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October Prison Newsletter‏

Our recent teachings have concerned themselves with our actions – acting in a manner consistent with accomplishing what is necessary and needs to be done in the unfolding of our lives in the present moment – in other words, appropriate action. This month’s teaching, Acting without Acting – from the Maverick Sutras by G. BlueStone – explores and further elucidates the various motivations for our actions – in short: why we respond or act the way we do in our lives.

What I have realized through my practice is that each of us has our own “story” – reflecting our conditioning and life experiences – which we have set up as walls or barriers that hinder us from experiencing the direct reality of our life right in front of us. When we sit in zazen, we begin to see how stories of regret, loss, and missed opportunities, for example, create suffering in our minds. We project our stories onto the moment and act from that, when what we really need to do is to let go of our projections, and perceive what the wholeness or integrity of each moment calls for in and of itself.

Although we tend to habitually respond to each situation in our lives from the fixed perspective of our personal “story,” in fact, all of our stories – as well as each moment – is empty of any fixed ideas, empty of permanence. All there is, is the coming and going of things moment by moment. Respond to each moment without any fixed ideas or answers and you open yourself to the fullness of life and your true self.

Therefore, through our practice, we come to realize that we don’t have to act out our lives according to our stories; there are other ways to live and act. It becomes clear that the recurrent influence of these stories separate us from our true nature that is functioning moment to moment and creates barriers between ourselves and others. By clarifying our lives, the barriers we have set up begin to dissolve and our relationship to the world and others improves.

Attend to the moment, discern its nature, and allow its need to speak to you. Then you will know what to do and how to do it.

Be kind to yourself

In Gassho,



Acting Without Acting – G. BlueStone

The logical mind hears about non-action or non-effort, and manages to come up with something which is really just lethargy, or laziness. It might conjure up a picture of “spiritual” people, maybe old guys, meditating, doing nothing, or even getting things done with the use of mental rather than physical force. But that has nothing to do with non-action.

Because non-action is a way of acting! Non-action is the highest-quality action of all. It’s the Way of the Tao. It’s the way things work in Nature. It’s not a kind of doing nothing which is really just stagnation; it’s the kind of doing nothing which is acting with nothing-extra. Non-action simply means non-ownership of action. When we can simply act without the burdensome sense of ownership of “our” actions, our actions become pure: that extra speediness and tension are dropped, and our work becomes effortless because we cease opposing ourselves.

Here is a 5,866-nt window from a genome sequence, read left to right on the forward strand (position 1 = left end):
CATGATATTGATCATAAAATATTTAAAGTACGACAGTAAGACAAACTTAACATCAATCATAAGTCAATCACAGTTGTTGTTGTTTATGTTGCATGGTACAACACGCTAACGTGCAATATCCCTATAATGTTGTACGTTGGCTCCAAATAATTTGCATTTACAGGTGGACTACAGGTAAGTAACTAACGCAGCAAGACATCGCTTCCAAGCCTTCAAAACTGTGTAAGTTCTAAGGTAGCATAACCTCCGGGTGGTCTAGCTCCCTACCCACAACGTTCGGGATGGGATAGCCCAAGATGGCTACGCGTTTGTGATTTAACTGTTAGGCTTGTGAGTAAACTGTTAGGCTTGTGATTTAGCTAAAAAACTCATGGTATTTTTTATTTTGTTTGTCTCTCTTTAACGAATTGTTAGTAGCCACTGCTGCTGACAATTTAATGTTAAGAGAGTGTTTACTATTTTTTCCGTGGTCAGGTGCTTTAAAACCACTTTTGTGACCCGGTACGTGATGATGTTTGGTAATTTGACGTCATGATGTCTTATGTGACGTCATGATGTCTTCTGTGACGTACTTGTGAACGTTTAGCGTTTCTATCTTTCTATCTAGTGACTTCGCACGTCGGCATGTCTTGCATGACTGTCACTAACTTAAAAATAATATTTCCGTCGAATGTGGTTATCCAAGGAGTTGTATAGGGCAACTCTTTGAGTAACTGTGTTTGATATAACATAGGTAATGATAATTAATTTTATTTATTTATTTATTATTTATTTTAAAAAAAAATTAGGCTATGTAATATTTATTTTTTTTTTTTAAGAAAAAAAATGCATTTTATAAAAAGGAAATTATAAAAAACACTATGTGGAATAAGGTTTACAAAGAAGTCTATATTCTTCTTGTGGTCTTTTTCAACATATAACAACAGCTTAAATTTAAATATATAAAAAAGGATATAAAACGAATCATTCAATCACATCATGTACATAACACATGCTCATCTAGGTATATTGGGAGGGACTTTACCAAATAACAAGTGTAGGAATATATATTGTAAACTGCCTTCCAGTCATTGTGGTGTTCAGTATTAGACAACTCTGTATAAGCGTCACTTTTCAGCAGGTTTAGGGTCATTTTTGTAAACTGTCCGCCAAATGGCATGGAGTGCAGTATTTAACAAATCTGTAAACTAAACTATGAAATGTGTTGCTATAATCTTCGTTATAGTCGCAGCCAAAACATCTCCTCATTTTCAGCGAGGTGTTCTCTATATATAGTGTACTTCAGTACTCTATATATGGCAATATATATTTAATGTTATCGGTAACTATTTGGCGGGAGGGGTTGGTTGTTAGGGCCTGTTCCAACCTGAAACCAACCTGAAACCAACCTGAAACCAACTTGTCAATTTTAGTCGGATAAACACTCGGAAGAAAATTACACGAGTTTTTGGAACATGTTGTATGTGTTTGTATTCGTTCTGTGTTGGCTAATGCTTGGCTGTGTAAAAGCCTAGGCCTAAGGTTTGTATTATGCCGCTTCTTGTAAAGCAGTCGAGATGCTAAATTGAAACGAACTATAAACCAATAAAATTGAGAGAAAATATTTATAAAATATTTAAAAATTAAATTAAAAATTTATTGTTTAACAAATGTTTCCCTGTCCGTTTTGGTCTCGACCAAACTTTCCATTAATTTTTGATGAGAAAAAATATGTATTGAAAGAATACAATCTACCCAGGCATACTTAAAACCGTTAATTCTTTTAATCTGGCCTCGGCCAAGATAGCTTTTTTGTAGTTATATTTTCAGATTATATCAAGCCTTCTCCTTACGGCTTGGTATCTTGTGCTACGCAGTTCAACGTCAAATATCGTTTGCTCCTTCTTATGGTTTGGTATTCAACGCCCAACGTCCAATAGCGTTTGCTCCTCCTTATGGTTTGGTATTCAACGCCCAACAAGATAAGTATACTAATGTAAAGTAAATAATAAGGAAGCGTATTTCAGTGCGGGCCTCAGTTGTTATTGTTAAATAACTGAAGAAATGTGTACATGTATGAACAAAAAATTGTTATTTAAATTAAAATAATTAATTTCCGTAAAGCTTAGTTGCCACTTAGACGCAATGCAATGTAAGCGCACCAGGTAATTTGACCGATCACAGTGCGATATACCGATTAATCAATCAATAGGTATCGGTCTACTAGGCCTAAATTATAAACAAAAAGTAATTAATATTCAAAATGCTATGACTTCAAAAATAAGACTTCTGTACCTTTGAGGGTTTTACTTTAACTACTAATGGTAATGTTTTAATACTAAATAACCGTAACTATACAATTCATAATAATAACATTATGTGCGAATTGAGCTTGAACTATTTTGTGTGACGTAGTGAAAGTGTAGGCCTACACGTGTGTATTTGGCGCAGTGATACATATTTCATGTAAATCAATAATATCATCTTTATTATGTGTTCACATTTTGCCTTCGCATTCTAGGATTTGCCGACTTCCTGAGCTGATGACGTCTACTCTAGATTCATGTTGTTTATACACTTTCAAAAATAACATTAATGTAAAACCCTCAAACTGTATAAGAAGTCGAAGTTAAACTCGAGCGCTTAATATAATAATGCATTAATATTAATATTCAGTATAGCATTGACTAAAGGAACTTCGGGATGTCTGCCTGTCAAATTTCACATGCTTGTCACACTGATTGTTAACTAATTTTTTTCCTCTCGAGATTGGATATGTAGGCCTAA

Our actions flow with the Greater Flow. Non-action isn’t laziness. When we act without this sense of ownership, an interesting thing happens: we act as if there is no actor! We act purely, as unself-consciously as a flower blooming in spring. We simply supply the concurrent causes and then allow things to get done.

Most people can only do this or that, one or the other: They can hurry or they can drag their feet, they can become personally involved and do a good job or they can be aloof and not give it their best shot. But either of these approaches has nothing at all to do with Practice. The Way of Practice is altogether different and involves entering totally, giving each task everything you have without the extra tension generated by the feeling of ownership, of overconcern with results, of the feeling, “I am the doer of it all.”

That’s Practice and that’s non-action, too. It’s the way to do things purely without being tainted by gaining mind. It’s the only way to act so that the will does not oppose the Flow. It’s easy. But it’s also easy to lose it in an instant. There are, however, a couple of sure-fire ways to get it down.

One is that each act is entered totally and then put behind you without self-congratulation. The other is even easier – it’s to esteem the wonderful and mysterious action of the Flow instead of just your own part in things.

And then, what are you really left with? You’re left with the Tao (the Way). With the mysterious action of an unfolding flower: You may not gain much, but you’re left with the flow of the Greater Flow.

Is that enough? It’s up to you.

Action is the culmination of Practice. But it’s how you act, the quality of that action, which is important and which transforms practice into Practice. It’s non-action. It’s action emerging from stillness, which is important. It’s acting without delusion as to the nature and results of your action, yet still acting anyway! It’s dynamic; it’s taking principles into your life and using them, but using them without owning them, without turning them into rules. photo credit: Will Montague via photopin cc


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